Small & Sweet

Birmingham’s compact Tallulah keeps things simple but satisfying


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A discreet sign marks the modern, dark storefront on South Bates, just three blocks off Old Woodward. Inside, a creamy beige-and-white interior with crisp, white table linens sets a tone of invitingly simple elegance.


When the early-evening sun moves onto the glass front, it sends an angled shaft of light through the west-facing windows, across the white-marble bar and the tables, bouncing off the stemware. And just for a moment, Tallulah Wine Bar and Bistro has a delightful feel of Santa Fe, N.M.


Only, it’s in Birmingham, where, once again, the district has bucked the economic trend of greater Detroit and added another new restaurant.


Tallulah, which opened the last week in February, is the sixth significant addition to downtown Birmingham during the bad economy of the last three years. Tallulah joins other newcomers that include Quattro, Café Via, Chen Chow, and Toast — plus Forest Grill in the community’s nearby Triangle District. Why, exactly, is a little unclear. But money does follow money, and success follows success. By comparison, there have been more closings than openings in some other restaurant destinations.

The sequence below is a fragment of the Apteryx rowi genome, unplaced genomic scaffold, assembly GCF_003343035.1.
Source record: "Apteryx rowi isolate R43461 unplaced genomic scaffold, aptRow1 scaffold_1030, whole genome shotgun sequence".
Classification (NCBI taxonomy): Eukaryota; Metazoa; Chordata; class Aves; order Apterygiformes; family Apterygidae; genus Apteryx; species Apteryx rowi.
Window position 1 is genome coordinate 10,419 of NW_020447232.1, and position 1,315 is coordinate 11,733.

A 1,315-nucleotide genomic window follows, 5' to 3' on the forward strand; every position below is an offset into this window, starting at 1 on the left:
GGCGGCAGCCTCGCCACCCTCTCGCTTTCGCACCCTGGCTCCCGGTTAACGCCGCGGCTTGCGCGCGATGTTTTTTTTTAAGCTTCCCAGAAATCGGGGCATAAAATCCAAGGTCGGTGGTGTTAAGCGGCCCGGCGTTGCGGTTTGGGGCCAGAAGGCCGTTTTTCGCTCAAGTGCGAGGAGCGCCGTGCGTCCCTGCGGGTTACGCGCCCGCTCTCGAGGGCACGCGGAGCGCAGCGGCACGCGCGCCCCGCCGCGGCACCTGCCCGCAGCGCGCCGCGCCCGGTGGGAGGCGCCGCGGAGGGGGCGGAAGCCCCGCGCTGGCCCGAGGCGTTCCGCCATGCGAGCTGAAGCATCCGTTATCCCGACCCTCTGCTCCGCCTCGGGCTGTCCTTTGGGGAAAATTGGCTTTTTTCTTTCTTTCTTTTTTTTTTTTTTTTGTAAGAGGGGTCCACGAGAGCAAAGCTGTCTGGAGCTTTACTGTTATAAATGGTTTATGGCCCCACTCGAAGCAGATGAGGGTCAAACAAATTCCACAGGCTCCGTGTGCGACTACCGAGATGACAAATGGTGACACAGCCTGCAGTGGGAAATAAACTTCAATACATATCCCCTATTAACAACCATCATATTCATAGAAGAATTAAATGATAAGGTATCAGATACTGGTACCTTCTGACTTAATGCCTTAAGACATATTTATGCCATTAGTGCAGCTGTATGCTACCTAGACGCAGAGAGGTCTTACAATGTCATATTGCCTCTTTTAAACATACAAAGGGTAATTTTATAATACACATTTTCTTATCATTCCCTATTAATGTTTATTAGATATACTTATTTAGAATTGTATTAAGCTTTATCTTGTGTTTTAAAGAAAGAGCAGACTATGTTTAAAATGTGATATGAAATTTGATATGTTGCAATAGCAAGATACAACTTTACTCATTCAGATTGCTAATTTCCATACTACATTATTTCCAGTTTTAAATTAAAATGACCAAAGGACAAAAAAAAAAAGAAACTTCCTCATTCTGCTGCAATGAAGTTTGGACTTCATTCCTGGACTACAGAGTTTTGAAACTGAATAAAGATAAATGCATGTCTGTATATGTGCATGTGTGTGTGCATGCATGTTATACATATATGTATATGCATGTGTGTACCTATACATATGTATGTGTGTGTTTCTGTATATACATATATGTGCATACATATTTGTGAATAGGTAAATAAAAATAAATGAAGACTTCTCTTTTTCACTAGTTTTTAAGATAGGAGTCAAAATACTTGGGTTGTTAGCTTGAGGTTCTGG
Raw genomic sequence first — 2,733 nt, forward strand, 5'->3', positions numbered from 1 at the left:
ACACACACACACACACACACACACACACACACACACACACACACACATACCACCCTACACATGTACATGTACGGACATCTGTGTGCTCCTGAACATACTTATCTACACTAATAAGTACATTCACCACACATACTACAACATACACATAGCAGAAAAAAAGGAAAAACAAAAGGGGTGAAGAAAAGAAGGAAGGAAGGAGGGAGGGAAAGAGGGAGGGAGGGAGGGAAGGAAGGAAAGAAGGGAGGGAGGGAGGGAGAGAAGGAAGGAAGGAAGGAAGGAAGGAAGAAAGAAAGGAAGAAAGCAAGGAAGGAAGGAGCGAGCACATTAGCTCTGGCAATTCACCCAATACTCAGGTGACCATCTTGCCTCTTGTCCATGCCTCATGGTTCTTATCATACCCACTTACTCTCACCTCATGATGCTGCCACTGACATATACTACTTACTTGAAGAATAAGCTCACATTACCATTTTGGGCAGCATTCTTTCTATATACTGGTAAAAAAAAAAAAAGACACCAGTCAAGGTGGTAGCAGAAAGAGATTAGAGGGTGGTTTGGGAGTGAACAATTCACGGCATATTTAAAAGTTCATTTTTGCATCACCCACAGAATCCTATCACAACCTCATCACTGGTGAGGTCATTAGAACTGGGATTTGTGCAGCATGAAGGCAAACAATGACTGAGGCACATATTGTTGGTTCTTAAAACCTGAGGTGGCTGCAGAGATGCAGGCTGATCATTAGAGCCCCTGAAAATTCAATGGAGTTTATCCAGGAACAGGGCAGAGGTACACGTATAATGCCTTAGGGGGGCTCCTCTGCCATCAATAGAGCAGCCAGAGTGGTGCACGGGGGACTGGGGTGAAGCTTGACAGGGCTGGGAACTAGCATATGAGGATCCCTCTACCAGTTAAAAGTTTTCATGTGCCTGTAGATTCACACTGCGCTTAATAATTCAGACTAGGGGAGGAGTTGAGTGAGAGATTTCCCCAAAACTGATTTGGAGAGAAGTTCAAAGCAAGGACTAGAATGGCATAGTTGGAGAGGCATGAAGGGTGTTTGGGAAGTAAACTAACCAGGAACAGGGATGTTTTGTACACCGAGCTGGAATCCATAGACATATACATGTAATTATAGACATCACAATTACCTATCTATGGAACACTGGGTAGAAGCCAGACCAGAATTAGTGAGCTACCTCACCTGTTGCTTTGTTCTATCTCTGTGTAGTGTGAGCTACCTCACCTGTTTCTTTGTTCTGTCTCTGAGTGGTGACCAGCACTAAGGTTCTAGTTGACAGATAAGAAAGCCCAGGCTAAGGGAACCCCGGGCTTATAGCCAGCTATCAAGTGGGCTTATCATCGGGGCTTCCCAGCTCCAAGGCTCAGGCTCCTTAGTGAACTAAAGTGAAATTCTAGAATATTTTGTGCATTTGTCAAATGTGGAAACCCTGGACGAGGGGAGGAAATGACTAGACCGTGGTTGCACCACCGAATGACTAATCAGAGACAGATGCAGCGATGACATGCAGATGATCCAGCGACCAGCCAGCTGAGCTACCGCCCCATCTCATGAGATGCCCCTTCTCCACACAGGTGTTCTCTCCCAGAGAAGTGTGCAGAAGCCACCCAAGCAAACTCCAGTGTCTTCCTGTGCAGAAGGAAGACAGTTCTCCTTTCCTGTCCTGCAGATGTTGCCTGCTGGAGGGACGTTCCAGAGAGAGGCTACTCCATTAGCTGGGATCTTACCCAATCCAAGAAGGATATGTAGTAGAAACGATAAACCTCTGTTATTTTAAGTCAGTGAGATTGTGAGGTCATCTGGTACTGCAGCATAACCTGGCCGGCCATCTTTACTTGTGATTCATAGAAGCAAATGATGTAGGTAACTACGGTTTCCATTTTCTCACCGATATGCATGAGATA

Another good thing to come out of the tough economy has been a more sobering restaurant style. Casual and simple café dining has replaced rakish frivolity, opulence, and pretension. Brief, less pricey, and carefully chosen menus offering something unique are what’s succeeding.


Tallulah is small. It sports 15 tables, a large bar, a surprisingly short menu (there’s a chalkboard of daily offerings above the open kitchen pass-through), and an extensive wine list. Tallulah slides in at that same level occupied by Beverly Hills Grill, Bistro 222 in Dearborn, and a few others that serve very good food. Yet, the menu and wine list are unique enough to distinguish it from the competition.


While Tallulah’s overall smallness follows the model set by several other new restaurants, the whole package works nicely. Sameness does not have to mean boring or repetitious, and owner Mindy VanHellemont has kept the restaurant different enough in look and feel to be an inviting addition for its sense of somewhere-else-ness and charm.


The challenge of opening any new restaurant these days is tight budgeting for design and look, as well as for the menu and kitchen. On both, Tallulah appears to have done well.


In most of our favorites of the last two years (of owner- or chef-operated smaller establishments) there’s something in each that distinguishes the menu from the next. Tallulah executive chef Jake Abraham has kept the mix interesting and enticing.


Although the menu is almost jarringly brief, it has some really nice touches not seen too often elsewhere. Braised endive as a side dish? Cooked radishes on another dish? Morels in cream and sherry as a daily side offering?


A nice feature is that the wine — in addition to being available by the glass or the bottle — can also be purchased by the “pichet,” the ubiquitous French brasserie half-liter glass pitcher, which gives you a sensible two-plus glasses.


Another touch: At the bar, there are hooks under the bar top at each stool for stowing purses or bags. Yes, some other places do that, too, but it’s still a thoughtful convenience.

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